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Edward Wadsworth 1889-1949
Camouflaged ship in dry dock
Woodcut on japan paper, 1918
Bought from the Sainsbury Trust Fund 1968

Camouflage 'dazzle painting' was thought up by Cambridge-born marine painter Norman Wilkinson a Lieutenant-Commander in the Royal Navy Volunteer Reserve, who had written to the Admiralty in April 1917 with an idea of how to paint ships to camouflage them on open water. He explained it as 'a method to produce an effect (by paint) in such a way that all accepted forms of a ship are broken up by masses of strongly contrasted colour'. In October the order came to repaint many military and all merchant vessels and the concept was soon adopted by the other nations. In April 1918, Wadsworth was one of ten men who supervised the painting of ships in dry-docks in British ports. The colours used on the ships were not necessarily always black: softer shades of grey, blue, pale green and even pink, were more common.

Bold zigzags and diagonals had featured in Wadsworth's work from 1914. He had trained at the Slade School of Art and showed two pictures at the New English Art Club in the 1911 exhibition. Roger Fry included two more paintings at his Second Post Impressionism Exhibition in 1913 (all now lost), to hang alongside works by artists including Matisse and Picasso. He became a member of the Vorticists, a short-lived group that celebrated the modern machine-age. Wadsworth had an incredible capacity of assimilating developments in various artistic movements such as Futurism and Cubism (he translated some of Kandinsky's writings for Blast No.1 in 1914), to develop his own individual style. He was also influenced by the German Expressionists, but the rough brutality of their work is some way from the refined exactness of his, enhanced in this print by the special absorbent quality of the Japan paper.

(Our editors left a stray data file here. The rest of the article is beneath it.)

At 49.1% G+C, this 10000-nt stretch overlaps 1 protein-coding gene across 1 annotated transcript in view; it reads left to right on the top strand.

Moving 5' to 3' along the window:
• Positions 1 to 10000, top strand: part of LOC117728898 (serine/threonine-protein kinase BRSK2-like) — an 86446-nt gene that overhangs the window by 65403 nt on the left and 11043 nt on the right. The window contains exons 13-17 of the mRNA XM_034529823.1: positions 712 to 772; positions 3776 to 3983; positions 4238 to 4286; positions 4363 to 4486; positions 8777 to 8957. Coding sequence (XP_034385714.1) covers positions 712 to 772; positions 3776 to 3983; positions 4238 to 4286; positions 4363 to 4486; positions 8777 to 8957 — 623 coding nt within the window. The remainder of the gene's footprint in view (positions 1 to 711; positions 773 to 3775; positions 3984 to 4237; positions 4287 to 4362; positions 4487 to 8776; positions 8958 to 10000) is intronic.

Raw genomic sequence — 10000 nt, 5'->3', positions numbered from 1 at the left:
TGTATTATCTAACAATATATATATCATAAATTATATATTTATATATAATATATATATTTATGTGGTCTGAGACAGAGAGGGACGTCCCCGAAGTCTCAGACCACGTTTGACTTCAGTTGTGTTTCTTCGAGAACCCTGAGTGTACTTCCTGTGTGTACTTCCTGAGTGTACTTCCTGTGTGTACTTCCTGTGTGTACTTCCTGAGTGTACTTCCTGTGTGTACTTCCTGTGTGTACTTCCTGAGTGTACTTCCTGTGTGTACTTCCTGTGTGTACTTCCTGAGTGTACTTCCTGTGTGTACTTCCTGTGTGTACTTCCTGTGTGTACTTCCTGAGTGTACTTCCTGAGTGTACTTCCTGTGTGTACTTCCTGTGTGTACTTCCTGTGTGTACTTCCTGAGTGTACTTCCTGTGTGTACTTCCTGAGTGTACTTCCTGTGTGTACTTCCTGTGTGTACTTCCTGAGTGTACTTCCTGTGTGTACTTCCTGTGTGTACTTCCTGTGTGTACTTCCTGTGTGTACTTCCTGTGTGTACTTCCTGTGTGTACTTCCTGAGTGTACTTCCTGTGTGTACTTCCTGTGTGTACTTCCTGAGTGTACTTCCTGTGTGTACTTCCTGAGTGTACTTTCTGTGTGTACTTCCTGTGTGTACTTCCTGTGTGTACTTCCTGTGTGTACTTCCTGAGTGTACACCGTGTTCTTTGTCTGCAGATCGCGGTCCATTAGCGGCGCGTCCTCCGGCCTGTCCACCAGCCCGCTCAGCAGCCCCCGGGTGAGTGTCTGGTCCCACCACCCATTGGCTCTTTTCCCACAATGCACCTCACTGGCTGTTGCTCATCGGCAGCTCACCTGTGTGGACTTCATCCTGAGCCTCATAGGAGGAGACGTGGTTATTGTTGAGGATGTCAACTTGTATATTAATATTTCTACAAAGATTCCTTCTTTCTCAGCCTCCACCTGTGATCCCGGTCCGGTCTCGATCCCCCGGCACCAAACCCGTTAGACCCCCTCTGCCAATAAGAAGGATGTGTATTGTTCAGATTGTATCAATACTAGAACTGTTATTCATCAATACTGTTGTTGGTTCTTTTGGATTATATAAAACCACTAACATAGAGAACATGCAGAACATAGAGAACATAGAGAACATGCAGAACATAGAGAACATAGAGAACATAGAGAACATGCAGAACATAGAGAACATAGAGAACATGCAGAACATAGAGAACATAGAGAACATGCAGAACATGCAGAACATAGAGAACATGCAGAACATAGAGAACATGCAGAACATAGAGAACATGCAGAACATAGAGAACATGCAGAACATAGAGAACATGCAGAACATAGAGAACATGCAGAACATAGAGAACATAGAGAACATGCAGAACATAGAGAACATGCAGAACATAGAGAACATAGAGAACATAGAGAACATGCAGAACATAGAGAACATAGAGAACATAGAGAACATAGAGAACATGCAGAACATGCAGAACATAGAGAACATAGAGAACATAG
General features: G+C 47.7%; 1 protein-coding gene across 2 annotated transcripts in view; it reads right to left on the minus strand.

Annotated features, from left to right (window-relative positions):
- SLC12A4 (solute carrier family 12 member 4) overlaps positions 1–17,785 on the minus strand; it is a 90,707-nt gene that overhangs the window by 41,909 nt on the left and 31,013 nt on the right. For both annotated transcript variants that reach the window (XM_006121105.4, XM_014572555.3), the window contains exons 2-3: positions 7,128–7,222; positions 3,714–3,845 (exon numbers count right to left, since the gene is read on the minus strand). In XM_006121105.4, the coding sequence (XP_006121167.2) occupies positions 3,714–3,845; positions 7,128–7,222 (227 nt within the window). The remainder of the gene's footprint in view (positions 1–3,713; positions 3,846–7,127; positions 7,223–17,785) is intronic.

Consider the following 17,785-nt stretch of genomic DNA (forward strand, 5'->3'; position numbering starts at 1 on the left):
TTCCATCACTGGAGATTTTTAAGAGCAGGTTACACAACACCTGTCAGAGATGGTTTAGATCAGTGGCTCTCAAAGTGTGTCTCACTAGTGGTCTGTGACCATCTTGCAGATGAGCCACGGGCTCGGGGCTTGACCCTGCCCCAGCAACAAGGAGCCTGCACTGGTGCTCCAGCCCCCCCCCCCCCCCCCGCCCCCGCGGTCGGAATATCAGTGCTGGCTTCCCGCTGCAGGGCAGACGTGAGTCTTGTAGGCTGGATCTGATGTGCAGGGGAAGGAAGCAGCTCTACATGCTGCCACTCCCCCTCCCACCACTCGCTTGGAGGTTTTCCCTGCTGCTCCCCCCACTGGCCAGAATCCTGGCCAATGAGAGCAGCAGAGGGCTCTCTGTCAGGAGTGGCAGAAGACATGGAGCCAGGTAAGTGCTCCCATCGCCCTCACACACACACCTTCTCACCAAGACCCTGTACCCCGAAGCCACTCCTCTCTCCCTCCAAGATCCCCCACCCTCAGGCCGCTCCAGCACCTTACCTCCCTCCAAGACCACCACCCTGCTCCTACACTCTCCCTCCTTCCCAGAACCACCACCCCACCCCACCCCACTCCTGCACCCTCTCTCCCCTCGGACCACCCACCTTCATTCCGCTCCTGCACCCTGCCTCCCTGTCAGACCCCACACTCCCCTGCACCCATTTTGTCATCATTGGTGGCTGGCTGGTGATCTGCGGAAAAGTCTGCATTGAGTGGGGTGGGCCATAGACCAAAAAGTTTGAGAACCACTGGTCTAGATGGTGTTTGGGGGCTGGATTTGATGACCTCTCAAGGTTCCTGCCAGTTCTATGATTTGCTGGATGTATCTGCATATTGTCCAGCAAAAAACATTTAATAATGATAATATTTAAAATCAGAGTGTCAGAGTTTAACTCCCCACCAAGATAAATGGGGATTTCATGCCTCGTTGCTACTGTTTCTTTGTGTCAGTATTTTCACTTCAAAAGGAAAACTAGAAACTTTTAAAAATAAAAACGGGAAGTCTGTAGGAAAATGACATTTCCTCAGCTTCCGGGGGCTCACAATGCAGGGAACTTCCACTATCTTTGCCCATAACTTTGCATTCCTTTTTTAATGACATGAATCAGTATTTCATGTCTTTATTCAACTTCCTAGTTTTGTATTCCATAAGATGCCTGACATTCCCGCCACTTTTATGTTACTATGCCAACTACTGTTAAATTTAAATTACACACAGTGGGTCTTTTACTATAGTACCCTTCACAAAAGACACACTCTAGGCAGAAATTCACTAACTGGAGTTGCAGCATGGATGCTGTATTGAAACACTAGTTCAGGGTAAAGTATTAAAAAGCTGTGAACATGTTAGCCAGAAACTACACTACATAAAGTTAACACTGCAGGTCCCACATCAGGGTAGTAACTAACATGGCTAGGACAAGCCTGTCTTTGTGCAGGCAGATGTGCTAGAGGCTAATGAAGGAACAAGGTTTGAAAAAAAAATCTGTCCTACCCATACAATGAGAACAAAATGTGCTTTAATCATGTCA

Assigning titles and dates to his woodcuts can sometimes be problematic, but this print almost certainly dates from 1918. There is an impression in the V&A with the title Camouflaged ship in drydock for painting in Wadsworth's handwriting. There are no posthumous reprints of any of Wadsworth's woodcuts because he burned the blocks in 1927, declaring that 'they're finished and done with'. The woodcuts are especially important for this period (1913-18) because so many of his paintings were destroyed. There is a related painting, Dazzle-ships in Drydock at Liverpool , 1919, in the National Gallery of Canada, Ottawa, commissioned by the Canadian War Memorial Fund, which is over three metres in height (304.8 x 243.8 cm), demonstrating that Wadsworth was comfortable working with vastly different scales. This small black and white woodcut has a powerful visual impact. The economy of forms and the precision of their alignment make this a very striking image. In 1923 it was adapted for the poster and catalogue cover of an exhibition of British prints in Zurich.

P.62-1968


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